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AC Electronics for Alien Minds

(C)2000 William Beaty

FIG.1 Wrap an AC coil around an iron rod, and you have an inductor. But wrap your coil around an iron RING, and you form a "toroidial inductor."

FIG. 2 A toroidial inductor is interesting because the induced magnetic field remains hidden within the iron core. If the coil was wrapped around the entire core rather than in one spot as shown, then the magnetic field would exist only within the iron core.

FIG. 3 Even if the coil of wire does not touch the core, it still induces a strong magnetic field inside the core. The gap between the coil and the iron ring can be very large, yet this does not reduce the strength of the field within the core.

FIG. 4 Although the magnetic field stays inside, something else does come out of the core. The changing field within the core produces a field of Vector Potential which surrounds the core. This field is commonly called the "A-field."

FIG. 5 We can intercept the A-field by passing a wire through the hole in the iron ring. This produces a voltage at the ends of the wire, and this voltage can operate an ordinary load such as a light bulb.

FIG. 6 Perhaps this figure is more familar to you. The wire which intercepts the lines of "A-field flux" is simply the secondary of a transformer. Note that whenever multiple turns are passed through the hole in the iron ring, the output voltage rises proportionally. Two turns gives 2x the voltage of a single turn.

FIG. 7 We can route the "secondary" wire through another iron ring. It will produce a strong field within that second ring, and if we add a "secondary" to that ring, we'll see an output voltage. It acts like any other transformer, even though there is an extra stage of "A-field" linkage.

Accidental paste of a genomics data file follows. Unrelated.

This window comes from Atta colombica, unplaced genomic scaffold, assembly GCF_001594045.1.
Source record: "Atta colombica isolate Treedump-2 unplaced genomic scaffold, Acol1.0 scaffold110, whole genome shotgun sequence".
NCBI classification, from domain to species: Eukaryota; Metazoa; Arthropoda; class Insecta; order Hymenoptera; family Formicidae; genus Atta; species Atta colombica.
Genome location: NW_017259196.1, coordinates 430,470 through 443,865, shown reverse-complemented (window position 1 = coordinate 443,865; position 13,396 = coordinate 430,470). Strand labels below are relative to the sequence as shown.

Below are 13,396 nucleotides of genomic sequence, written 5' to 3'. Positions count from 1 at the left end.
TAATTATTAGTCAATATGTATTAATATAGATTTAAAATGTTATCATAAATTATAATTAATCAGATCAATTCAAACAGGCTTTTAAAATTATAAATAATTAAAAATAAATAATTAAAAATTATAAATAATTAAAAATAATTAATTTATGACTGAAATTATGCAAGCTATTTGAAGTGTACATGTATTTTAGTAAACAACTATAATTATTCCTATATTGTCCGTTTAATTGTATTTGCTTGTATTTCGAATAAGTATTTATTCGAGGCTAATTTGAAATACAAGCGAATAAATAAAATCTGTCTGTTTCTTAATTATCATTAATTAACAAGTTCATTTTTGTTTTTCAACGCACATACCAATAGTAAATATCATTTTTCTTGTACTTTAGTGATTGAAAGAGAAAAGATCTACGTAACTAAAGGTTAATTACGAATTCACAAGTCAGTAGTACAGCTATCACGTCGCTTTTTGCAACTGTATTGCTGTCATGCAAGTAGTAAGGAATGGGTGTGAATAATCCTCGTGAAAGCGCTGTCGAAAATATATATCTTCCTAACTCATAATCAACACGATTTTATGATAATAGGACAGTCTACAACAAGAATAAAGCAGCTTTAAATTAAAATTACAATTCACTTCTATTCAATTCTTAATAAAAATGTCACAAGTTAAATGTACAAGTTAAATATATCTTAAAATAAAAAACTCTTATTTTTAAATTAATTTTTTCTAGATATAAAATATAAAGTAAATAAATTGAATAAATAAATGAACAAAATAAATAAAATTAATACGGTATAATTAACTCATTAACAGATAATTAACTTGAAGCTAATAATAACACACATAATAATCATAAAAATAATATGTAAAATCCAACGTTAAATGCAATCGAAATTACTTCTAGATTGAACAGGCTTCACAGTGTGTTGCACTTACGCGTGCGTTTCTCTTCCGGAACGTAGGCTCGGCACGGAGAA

FIG. 8 What if we don't use wire? If we simply place the second iron core near the first, then the lines of A-field flux will pass through both and link them together. The result? Nothing! No magnetic field appears in the second core, and the extra secondary does not produce any output voltage as it did in figure seven. WHY?!!! I don't know. I haven't thought deeply enough about this yet...

FIG. 9 The A-field is associated with voltage and electrostatic fields. After all, if we add more turns to a transformer secondary, we get more voltage on the output. Perhaps we can use capacitor plates to intercept the A-field? What will happen? Can we extract energy from the toroid without passing an electric current through the central hole? I don't know.

FIG. 10 In figure seven we formed a strange transformer by passing a conductive ring through two ferrous rings. This idea can be extended to ridiculous lengths. If the iron cores are not lossy (use laminations,) and if the conductive rings are not resistive (use thick copper), then a long chain of alternating rings will transmit energy with little loss and no possibility of electrocution. The rings need not even touch each other.

(Just what is Electrical Energy, if it can flow through such a strange transmission line?)